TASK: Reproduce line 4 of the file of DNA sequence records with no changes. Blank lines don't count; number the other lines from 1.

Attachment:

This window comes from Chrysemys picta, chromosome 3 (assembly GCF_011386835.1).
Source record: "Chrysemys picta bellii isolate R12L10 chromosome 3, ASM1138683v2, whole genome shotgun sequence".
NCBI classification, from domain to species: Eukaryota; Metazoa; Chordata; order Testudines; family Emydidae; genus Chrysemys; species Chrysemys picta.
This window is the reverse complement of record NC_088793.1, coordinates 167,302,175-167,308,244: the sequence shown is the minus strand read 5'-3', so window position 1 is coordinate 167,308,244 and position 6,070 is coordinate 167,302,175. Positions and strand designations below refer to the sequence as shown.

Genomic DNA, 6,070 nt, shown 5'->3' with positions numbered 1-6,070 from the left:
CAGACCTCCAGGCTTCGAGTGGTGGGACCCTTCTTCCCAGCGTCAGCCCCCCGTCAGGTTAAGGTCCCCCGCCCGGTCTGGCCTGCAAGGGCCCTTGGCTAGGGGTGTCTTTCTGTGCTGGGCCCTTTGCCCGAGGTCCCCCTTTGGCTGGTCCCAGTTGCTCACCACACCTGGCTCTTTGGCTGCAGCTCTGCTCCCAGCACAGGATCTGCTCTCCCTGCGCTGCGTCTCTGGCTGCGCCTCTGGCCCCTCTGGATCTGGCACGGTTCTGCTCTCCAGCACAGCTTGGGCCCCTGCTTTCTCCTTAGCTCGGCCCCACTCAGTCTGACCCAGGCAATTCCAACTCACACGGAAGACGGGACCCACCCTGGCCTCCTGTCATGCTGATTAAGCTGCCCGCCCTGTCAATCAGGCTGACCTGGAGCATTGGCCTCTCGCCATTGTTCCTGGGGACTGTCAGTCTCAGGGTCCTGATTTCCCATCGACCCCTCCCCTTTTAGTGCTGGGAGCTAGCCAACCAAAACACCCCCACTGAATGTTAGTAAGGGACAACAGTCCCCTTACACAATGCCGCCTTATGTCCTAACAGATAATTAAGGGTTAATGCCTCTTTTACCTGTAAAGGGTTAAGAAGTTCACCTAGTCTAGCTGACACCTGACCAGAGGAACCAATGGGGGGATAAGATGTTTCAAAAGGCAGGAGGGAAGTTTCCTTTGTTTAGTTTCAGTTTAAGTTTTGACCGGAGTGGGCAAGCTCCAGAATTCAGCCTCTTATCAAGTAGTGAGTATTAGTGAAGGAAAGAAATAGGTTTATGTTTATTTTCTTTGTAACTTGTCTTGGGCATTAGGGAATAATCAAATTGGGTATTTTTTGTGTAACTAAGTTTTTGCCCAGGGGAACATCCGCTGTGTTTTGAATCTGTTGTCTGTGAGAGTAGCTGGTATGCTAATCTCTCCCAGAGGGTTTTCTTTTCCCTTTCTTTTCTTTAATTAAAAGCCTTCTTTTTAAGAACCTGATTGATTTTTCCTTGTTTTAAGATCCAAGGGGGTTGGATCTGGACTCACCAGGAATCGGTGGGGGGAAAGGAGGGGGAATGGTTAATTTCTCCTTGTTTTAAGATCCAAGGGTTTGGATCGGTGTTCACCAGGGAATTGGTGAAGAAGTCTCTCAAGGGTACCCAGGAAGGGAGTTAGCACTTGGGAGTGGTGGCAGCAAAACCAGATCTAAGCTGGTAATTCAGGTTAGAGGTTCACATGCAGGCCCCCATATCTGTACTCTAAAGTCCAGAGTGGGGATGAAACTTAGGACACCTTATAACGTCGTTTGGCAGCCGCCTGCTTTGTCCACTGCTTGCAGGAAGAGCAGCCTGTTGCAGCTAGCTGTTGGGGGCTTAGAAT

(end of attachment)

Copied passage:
This window is the reverse complement of record NC_088793.1, coordinates 167,302,175-167,308,244: the sequence shown is the minus strand read 5'-3', so window position 1 is coordinate 167,308,244 and position 6,070 is coordinate 167,302,175. Positions and strand designations below refer to the sequence as shown.